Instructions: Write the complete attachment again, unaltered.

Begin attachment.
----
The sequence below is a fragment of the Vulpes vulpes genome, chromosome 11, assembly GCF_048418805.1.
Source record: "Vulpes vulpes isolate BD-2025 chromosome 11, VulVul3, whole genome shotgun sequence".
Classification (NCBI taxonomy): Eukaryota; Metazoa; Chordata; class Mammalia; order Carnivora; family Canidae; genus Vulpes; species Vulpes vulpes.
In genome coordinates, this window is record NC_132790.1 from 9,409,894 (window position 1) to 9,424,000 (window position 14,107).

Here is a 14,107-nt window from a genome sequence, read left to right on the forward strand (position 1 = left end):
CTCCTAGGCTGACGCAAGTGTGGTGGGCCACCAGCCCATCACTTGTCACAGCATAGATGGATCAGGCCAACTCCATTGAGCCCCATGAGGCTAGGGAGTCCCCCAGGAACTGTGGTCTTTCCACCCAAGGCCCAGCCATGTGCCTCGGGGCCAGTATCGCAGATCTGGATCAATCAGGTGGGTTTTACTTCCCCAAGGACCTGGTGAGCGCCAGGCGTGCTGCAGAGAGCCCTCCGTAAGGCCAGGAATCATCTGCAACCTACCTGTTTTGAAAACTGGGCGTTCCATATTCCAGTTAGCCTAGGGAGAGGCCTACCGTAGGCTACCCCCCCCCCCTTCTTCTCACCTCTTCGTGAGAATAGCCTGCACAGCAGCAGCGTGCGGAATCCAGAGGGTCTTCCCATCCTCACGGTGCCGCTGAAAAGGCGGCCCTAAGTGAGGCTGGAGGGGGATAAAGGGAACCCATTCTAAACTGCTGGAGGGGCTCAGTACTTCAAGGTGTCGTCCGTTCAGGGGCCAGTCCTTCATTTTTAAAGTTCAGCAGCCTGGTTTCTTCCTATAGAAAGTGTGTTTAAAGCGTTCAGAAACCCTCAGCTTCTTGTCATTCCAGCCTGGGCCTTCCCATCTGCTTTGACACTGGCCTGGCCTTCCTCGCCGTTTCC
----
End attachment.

The sequence below is a fragment of the Vulpes vulpes genome, chromosome 11, assembly GCF_048418805.1.
Source record: "Vulpes vulpes isolate BD-2025 chromosome 11, VulVul3, whole genome shotgun sequence".
Classification (NCBI taxonomy): Eukaryota; Metazoa; Chordata; class Mammalia; order Carnivora; family Canidae; genus Vulpes; species Vulpes vulpes.
In genome coordinates, this window is record NC_132790.1 from 9,409,894 (window position 1) to 9,424,000 (window position 14,107).

Here is a 14,107-nt window from a genome sequence, read left to right on the forward strand (position 1 = left end):
CTCCTAGGCTGACGCAAGTGTGGTGGGCCACCAGCCCATCACTTGTCACAGCATAGATGGATCAGGCCAACTCCATTGAGCCCCATGAGGCTAGGGAGTCCCCCAGGAACTGTGGTCTTTCCACCCAAGGCCCAGCCATGTGCCTCGGGGCCAGTATCGCAGATCTGGATCAATCAGGTGGGTTTTACTTCCCCAAGGACCTGGTGAGCGCCAGGCGTGCTGCAGAGAGCCCTCCGTAAGGCCAGGAATCATCTGCAACCTACCTGTTTTGAAAACTGGGCGTTCCATATTCCAGTTAGCCTAGGGAGAGGCCTACCGTAGGCTACCCCCCCCCCCTTCTTCTCACCTCTTCGTGAGAATAGCCTGCACAGCAGCAGCGTGCGGAATCCAGAGGGTCTTCCCATCCTCACGGTGCCGCTGAAAAGGCGGCCCTAAGTGAGGCTGGAGGGGGATAAAGGGAACCCATTCTAAACTGCTGGAGGGGCTCAGTACTTCAAGGTGTCGTCCGTTCAGGGGCCAGTCCTTCATTTTTAAAGTTCAGCAGCCTGGTTTCTTCCTATAGAAAGTGTGTTTAAAGCGTTCAGAAACCCTCAGCTTCTTGTCATTCCAGCCTGGGCCTTCCCATCTGCTTTGACACTGGCCTGGCCTTCCTCGCCGTTTCC